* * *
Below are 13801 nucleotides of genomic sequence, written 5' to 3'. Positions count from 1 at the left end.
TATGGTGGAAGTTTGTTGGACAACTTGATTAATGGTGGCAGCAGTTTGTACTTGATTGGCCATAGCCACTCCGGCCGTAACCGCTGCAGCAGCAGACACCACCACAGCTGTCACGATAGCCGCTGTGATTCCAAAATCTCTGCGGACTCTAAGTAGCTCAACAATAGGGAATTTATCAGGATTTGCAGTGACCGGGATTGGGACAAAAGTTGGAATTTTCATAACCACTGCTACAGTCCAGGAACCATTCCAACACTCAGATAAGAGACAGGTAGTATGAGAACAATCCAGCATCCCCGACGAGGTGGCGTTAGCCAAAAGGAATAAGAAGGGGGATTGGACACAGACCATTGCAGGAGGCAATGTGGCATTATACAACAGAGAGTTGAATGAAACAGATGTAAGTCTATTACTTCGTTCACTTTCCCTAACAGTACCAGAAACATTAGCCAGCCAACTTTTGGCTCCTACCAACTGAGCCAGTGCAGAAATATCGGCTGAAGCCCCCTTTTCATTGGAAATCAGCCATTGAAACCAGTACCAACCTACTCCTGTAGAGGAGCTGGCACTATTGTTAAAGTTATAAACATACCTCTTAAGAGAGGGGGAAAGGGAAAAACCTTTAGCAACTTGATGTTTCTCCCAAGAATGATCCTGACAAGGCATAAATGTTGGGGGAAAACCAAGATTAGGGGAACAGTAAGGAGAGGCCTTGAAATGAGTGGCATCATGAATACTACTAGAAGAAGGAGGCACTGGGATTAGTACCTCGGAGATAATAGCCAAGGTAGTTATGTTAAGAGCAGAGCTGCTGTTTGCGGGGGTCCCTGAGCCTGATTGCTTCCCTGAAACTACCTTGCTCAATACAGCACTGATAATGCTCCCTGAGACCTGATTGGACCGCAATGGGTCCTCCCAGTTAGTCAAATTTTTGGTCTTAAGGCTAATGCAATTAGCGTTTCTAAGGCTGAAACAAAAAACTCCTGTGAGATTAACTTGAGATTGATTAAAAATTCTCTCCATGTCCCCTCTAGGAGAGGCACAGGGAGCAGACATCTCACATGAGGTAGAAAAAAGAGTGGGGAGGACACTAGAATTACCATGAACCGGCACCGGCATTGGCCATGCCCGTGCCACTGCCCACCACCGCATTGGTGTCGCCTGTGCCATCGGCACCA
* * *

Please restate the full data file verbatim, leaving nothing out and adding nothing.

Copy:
Below are 13801 nucleotides of genomic sequence, written 5' to 3'. Positions count from 1 at the left end.
TATGGTGGAAGTTTGTTGGACAACTTGATTAATGGTGGCAGCAGTTTGTACTTGATTGGCCATAGCCACTCCGGCCGTAACCGCTGCAGCAGCAGACACCACCACAGCTGTCACGATAGCCGCTGTGATTCCAAAATCTCTGCGGACTCTAAGTAGCTCAACAATAGGGAATTTATCAGGATTTGCAGTGACCGGGATTGGGACAAAAGTTGGAATTTTCATAACCACTGCTACAGTCCAGGAACCATTCCAACACTCAGATAAGAGACAGGTAGTATGAGAACAATCCAGCATCCCCGACGAGGTGGCGTTAGCCAAAAGGAATAAGAAGGGGGATTGGACACAGACCATTGCAGGAGGCAATGTGGCATTATACAACAGAGAGTTGAATGAAACAGATGTAAGTCTATTACTTCGTTCACTTTCCCTAACAGTACCAGAAACATTAGCCAGCCAACTTTTGGCTCCTACCAACTGAGCCAGTGCAGAAATATCGGCTGAAGCCCCCTTTTCATTGGAAATCAGCCATTGAAACCAGTACCAACCTACTCCTGTAGAGGAGCTGGCACTATTGTTAAAGTTATAAACATACCTCTTAAGAGAGGGGGAAAGGGAAAAACCTTTAGCAACTTGATGTTTCTCCCAAGAATGATCCTGACAAGGCATAAATGTTGGGGGAAAACCAAGATTAGGGGAACAGTAAGGAGAGGCCTTGAAATGAGTGGCATCATGAATACTACTAGAAGAAGGAGGCACTGGGATTAGTACCTCGGAGATAATAGCCAAGGTAGTTATGTTAAGAGCAGAGCTGCTGTTTGCGGGGGTCCCTGAGCCTGATTGCTTCCCTGAAACTACCTTGCTCAATACAGCACTGATAATGCTCCCTGAGACCTGATTGGACCGCAATGGGTCCTCCCAGTTAGTCAAATTTTTGGTCTTAAGGCTAATGCAATTAGCGTTTCTAAGGCTGAAACAAAAAACTCCTGTGAGATTAACTTGAGATTGATTAAAAATTCTCTCCATGTCCCCTCTAGGAGAGGCACAGGGAGCAGACATCTCACATGAGGTAGAAAAAAGAGTGGGGAGGACACTAGAATTACCATGAACCGGCACCGGCATTGGCCATGCCCGTGCCACTGCCCACCACCGCATTGGTGTCGCCTGTGCCATCGGCACCA